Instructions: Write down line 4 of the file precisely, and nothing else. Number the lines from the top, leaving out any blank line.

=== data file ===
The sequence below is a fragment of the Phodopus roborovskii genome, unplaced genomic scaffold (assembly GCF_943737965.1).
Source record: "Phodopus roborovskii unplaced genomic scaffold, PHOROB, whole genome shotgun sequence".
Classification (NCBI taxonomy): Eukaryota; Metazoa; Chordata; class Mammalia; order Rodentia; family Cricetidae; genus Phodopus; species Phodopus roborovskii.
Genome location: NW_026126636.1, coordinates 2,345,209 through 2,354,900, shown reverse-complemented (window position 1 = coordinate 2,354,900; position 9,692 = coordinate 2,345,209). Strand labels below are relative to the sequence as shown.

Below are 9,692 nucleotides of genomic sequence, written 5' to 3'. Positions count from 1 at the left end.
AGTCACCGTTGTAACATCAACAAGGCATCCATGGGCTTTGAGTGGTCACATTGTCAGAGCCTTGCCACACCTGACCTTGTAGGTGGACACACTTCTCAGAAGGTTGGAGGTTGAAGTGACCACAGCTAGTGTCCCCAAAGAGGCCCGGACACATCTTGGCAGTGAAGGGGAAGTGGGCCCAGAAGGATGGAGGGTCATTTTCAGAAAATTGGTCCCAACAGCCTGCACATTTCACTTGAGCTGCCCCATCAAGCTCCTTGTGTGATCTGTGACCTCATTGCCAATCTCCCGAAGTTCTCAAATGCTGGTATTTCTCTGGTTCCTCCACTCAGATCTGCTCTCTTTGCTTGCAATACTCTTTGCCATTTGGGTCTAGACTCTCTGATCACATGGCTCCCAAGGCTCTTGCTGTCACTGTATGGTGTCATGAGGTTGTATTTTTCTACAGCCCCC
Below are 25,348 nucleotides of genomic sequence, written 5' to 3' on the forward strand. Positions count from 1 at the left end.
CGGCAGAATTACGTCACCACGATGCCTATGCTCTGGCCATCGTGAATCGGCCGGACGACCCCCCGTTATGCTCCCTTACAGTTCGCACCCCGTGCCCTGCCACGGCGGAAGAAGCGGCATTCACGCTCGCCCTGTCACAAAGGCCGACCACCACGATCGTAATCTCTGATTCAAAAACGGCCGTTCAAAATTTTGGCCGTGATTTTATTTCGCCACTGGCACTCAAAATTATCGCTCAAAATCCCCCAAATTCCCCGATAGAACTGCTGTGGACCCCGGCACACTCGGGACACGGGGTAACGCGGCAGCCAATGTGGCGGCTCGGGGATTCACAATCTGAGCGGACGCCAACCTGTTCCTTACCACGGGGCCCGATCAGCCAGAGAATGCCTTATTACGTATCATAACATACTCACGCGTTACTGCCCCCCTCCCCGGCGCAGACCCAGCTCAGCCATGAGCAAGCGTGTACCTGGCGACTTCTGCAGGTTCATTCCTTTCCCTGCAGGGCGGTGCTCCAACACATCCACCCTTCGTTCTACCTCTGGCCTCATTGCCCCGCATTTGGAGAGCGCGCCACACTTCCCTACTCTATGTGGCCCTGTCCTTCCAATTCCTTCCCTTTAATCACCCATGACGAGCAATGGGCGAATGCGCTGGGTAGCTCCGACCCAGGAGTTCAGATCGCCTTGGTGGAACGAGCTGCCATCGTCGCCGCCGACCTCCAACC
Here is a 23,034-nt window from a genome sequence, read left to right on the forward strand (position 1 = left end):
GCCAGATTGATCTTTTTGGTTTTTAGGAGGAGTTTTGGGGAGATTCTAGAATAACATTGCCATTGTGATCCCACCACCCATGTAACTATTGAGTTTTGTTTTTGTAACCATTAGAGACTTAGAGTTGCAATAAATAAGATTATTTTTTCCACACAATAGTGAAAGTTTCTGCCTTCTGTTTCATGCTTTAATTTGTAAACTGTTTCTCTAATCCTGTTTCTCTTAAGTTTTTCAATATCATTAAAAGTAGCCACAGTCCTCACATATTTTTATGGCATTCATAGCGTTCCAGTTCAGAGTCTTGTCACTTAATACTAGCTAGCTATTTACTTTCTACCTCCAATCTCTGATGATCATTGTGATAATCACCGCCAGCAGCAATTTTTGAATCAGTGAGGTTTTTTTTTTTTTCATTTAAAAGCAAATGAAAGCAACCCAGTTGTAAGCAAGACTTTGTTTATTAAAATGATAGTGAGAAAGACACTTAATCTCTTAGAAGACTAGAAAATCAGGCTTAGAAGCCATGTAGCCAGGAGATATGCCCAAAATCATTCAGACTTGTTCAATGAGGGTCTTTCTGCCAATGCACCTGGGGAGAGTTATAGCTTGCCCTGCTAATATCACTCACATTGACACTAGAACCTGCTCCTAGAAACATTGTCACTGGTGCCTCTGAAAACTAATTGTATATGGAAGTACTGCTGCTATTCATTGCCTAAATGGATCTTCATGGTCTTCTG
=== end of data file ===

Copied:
Genome location: NW_026126636.1, coordinates 2,345,209 through 2,354,900, shown reverse-complemented (window position 1 = coordinate 2,354,900; position 9,692 = coordinate 2,345,209). Strand labels below are relative to the sequence as shown.